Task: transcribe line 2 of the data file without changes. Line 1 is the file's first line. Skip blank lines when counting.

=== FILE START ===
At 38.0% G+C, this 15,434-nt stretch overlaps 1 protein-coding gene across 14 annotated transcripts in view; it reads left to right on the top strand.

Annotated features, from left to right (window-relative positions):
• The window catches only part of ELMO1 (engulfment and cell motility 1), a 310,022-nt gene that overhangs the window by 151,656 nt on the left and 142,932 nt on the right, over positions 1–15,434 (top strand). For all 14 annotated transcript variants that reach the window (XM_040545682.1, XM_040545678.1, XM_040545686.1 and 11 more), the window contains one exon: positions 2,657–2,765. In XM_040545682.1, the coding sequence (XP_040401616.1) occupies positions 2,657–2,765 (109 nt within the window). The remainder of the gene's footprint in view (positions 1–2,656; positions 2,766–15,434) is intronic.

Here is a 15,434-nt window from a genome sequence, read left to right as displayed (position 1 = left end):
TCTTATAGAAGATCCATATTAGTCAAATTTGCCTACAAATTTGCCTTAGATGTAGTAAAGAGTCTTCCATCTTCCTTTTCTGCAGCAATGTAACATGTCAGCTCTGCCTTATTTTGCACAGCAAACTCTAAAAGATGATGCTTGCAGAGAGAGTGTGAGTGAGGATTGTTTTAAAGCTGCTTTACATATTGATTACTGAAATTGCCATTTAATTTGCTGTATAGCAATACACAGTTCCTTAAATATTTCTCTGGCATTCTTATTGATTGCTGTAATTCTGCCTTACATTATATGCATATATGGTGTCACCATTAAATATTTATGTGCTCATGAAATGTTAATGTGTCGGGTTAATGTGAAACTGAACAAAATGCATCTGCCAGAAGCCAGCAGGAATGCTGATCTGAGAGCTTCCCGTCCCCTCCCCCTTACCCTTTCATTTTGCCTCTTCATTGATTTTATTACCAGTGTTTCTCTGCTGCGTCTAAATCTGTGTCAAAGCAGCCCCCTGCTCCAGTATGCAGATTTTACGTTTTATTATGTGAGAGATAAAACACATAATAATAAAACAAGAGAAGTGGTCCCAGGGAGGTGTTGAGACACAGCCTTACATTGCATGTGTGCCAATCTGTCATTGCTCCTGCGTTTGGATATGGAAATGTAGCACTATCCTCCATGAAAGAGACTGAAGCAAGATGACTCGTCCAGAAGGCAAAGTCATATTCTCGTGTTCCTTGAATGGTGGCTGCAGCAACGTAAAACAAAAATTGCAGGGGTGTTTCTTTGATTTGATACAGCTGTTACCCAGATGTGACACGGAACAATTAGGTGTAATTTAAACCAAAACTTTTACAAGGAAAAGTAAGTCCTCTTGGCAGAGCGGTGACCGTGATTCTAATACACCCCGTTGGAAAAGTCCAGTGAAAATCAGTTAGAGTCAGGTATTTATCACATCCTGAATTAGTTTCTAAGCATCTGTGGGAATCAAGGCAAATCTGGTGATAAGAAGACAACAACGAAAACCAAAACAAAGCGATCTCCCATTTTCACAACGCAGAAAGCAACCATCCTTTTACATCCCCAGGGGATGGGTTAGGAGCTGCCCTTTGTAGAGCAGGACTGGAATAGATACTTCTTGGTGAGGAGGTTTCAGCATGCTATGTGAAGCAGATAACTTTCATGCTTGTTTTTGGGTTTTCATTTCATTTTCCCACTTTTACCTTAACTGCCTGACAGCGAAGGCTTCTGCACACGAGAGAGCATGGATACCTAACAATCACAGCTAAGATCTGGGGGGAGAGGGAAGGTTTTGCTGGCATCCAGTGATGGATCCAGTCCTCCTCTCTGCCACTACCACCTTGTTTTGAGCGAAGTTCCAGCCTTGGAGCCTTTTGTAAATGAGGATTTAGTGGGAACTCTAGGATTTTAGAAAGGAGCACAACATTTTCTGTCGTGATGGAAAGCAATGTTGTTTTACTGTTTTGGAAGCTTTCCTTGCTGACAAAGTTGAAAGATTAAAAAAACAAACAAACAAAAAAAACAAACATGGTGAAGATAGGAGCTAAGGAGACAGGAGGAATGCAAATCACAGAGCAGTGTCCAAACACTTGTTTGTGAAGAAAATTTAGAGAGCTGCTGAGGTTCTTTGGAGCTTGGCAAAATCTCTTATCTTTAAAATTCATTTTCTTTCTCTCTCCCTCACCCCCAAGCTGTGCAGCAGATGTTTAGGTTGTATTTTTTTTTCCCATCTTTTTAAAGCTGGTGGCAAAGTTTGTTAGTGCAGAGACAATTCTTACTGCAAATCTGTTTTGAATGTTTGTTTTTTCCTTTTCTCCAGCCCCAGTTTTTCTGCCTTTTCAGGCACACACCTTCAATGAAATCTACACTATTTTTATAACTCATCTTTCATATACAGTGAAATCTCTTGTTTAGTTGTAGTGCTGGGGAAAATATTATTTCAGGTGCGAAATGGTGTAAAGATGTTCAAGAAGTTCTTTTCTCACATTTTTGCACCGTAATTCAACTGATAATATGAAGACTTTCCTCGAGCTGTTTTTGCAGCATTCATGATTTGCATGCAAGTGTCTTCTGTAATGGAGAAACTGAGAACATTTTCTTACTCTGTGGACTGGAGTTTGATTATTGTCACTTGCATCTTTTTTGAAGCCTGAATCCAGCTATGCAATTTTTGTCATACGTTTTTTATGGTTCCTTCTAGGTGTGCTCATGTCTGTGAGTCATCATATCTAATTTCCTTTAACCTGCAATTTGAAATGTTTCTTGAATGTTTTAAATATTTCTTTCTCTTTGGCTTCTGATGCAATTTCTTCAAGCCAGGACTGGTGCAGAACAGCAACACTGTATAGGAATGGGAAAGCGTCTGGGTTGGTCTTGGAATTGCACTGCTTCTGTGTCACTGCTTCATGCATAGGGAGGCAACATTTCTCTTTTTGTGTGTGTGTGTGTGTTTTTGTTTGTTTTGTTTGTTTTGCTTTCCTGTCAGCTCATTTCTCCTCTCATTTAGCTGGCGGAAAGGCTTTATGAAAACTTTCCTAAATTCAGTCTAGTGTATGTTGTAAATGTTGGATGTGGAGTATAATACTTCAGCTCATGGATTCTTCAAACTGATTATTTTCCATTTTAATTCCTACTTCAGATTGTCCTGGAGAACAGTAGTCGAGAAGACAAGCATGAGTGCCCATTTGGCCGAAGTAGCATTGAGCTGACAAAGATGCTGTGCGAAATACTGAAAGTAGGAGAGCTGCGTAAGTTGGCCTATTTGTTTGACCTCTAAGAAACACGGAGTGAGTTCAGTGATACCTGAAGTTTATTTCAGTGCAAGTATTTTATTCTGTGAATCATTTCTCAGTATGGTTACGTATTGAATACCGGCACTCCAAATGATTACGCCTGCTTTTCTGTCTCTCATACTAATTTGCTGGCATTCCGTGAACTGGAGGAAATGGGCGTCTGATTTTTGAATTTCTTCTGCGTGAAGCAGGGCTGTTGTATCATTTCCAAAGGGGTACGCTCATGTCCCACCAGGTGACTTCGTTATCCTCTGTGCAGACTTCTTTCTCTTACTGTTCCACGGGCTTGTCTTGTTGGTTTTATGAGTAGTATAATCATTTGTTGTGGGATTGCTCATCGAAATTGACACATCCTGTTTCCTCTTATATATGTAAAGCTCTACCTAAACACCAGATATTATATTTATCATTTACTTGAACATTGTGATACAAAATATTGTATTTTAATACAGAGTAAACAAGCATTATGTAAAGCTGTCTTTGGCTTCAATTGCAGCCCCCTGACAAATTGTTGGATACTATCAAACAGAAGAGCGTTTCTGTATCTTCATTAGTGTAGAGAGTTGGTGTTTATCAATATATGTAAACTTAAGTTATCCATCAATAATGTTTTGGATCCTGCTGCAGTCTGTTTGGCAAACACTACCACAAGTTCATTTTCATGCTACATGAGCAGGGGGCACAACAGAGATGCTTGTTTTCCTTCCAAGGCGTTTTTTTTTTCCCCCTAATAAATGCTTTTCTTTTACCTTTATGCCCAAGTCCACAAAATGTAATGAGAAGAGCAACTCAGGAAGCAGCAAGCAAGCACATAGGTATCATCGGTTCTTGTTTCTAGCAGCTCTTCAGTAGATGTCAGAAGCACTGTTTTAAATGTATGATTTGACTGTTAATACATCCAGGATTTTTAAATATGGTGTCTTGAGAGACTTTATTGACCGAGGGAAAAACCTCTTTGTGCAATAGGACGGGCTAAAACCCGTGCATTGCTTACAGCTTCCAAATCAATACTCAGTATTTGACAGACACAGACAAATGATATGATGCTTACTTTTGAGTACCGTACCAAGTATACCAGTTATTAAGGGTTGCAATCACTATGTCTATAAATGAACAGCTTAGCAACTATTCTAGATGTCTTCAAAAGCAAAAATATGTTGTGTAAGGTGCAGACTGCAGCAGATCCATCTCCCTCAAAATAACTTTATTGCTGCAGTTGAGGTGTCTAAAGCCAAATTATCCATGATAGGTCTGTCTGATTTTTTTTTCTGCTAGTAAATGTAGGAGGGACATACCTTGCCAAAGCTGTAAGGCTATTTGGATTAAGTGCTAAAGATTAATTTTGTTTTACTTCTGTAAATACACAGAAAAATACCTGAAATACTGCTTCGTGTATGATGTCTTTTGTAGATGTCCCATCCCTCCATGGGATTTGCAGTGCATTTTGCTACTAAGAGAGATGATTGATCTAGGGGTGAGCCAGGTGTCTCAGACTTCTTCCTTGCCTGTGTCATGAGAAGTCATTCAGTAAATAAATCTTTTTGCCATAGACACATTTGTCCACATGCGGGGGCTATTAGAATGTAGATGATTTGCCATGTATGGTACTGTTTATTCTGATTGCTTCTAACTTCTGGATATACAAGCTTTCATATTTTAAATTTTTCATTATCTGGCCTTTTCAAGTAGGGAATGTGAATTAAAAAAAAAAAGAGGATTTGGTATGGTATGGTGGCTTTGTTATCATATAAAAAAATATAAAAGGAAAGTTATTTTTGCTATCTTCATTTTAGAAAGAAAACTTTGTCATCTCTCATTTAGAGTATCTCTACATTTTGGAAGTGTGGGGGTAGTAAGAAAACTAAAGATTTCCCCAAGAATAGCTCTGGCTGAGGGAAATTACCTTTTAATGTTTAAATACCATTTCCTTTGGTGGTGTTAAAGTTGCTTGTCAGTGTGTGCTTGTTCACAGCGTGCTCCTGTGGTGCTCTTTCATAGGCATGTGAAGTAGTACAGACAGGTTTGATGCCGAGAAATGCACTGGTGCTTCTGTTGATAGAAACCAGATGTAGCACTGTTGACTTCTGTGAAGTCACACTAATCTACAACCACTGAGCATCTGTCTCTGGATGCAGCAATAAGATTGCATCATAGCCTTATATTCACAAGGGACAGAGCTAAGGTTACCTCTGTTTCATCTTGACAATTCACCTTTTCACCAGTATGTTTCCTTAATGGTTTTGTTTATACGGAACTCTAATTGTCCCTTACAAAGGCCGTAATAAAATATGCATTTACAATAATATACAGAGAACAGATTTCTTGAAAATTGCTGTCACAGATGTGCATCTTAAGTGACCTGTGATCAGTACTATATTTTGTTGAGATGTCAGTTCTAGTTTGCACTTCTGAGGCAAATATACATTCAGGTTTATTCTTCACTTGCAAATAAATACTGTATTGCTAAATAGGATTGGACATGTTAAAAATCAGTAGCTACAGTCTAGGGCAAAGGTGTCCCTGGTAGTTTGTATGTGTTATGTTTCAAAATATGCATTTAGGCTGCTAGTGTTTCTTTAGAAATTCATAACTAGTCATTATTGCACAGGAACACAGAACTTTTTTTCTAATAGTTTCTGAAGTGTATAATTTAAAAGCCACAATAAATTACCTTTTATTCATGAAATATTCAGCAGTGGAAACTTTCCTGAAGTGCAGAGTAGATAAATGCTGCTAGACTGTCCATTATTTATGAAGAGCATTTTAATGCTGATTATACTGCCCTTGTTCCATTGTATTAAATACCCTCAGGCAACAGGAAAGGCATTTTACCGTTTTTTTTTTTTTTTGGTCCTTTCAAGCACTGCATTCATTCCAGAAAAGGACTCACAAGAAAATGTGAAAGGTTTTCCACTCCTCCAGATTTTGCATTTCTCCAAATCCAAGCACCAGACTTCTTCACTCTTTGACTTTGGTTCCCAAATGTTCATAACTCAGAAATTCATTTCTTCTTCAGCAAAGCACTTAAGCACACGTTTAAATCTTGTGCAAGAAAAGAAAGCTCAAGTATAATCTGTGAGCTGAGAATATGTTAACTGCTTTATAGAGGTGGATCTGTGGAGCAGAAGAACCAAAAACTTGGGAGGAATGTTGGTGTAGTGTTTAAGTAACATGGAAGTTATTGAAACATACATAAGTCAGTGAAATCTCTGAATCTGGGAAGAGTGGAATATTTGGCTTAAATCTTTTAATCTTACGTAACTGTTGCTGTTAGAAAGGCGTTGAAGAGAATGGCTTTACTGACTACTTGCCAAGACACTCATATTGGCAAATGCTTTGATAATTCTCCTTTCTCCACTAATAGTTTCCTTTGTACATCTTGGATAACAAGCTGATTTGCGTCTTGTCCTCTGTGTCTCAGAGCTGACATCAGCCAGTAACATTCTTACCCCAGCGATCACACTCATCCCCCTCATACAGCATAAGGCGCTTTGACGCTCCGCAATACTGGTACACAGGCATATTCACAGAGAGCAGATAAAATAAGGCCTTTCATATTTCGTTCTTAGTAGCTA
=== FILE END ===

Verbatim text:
Annotated features, from left to right (window-relative positions):